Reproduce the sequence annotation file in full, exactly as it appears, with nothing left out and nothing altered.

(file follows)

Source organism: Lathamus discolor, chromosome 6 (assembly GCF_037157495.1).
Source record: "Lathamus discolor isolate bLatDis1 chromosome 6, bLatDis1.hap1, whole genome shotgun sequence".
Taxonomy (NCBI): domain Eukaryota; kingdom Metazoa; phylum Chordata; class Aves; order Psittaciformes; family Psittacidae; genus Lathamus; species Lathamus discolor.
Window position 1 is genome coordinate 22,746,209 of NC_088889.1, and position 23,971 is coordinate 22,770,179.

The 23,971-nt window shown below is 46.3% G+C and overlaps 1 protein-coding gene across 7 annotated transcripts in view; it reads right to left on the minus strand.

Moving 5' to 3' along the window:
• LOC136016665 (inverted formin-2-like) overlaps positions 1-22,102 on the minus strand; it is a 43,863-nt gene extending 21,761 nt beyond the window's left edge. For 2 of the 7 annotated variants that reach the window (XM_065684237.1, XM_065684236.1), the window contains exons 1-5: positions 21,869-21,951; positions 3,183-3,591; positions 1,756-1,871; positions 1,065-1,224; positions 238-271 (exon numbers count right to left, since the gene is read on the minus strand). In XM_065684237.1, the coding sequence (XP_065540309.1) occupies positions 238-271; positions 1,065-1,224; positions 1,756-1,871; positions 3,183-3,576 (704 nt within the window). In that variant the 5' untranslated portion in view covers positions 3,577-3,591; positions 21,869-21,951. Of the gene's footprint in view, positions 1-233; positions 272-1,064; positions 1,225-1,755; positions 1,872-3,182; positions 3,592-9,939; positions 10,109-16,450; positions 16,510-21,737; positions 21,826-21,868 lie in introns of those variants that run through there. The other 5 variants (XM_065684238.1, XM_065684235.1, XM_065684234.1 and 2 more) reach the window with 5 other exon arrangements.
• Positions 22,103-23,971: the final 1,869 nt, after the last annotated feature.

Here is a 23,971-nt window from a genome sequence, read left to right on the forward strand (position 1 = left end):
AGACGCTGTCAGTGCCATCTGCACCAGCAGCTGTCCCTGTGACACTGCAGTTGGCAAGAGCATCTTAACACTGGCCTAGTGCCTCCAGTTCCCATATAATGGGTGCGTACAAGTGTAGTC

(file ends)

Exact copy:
Source organism: Lathamus discolor, chromosome 6 (assembly GCF_037157495.1).
Source record: "Lathamus discolor isolate bLatDis1 chromosome 6, bLatDis1.hap1, whole genome shotgun sequence".
Taxonomy (NCBI): domain Eukaryota; kingdom Metazoa; phylum Chordata; class Aves; order Psittaciformes; family Psittacidae; genus Lathamus; species Lathamus discolor.
Window position 1 is genome coordinate 22,746,209 of NC_088889.1, and position 23,971 is coordinate 22,770,179.

The 23,971-nt window shown below is 46.3% G+C and overlaps 1 protein-coding gene across 7 annotated transcripts in view; it reads right to left on the minus strand.

Moving 5' to 3' along the window:
• LOC136016665 (inverted formin-2-like) overlaps positions 1-22,102 on the minus strand; it is a 43,863-nt gene extending 21,761 nt beyond the window's left edge. For 2 of the 7 annotated variants that reach the window (XM_065684237.1, XM_065684236.1), the window contains exons 1-5: positions 21,869-21,951; positions 3,183-3,591; positions 1,756-1,871; positions 1,065-1,224; positions 238-271 (exon numbers count right to left, since the gene is read on the minus strand). In XM_065684237.1, the coding sequence (XP_065540309.1) occupies positions 238-271; positions 1,065-1,224; positions 1,756-1,871; positions 3,183-3,576 (704 nt within the window). In that variant the 5' untranslated portion in view covers positions 3,577-3,591; positions 21,869-21,951. Of the gene's footprint in view, positions 1-233; positions 272-1,064; positions 1,225-1,755; positions 1,872-3,182; positions 3,592-9,939; positions 10,109-16,450; positions 16,510-21,737; positions 21,826-21,868 lie in introns of those variants that run through there. The other 5 variants (XM_065684238.1, XM_065684235.1, XM_065684234.1 and 2 more) reach the window with 5 other exon arrangements.
• Positions 22,103-23,971: the final 1,869 nt, after the last annotated feature.

Here is a 23,971-nt window from a genome sequence, read left to right on the forward strand (position 1 = left end):
AGACGCTGTCAGTGCCATCTGCACCAGCAGCTGTCCCTGTGACACTGCAGTTGGCAAGAGCATCTTAACACTGGCCTAGTGCCTCCAGTTCCCATATAATGGGTGCGTACAAGTGTAGTC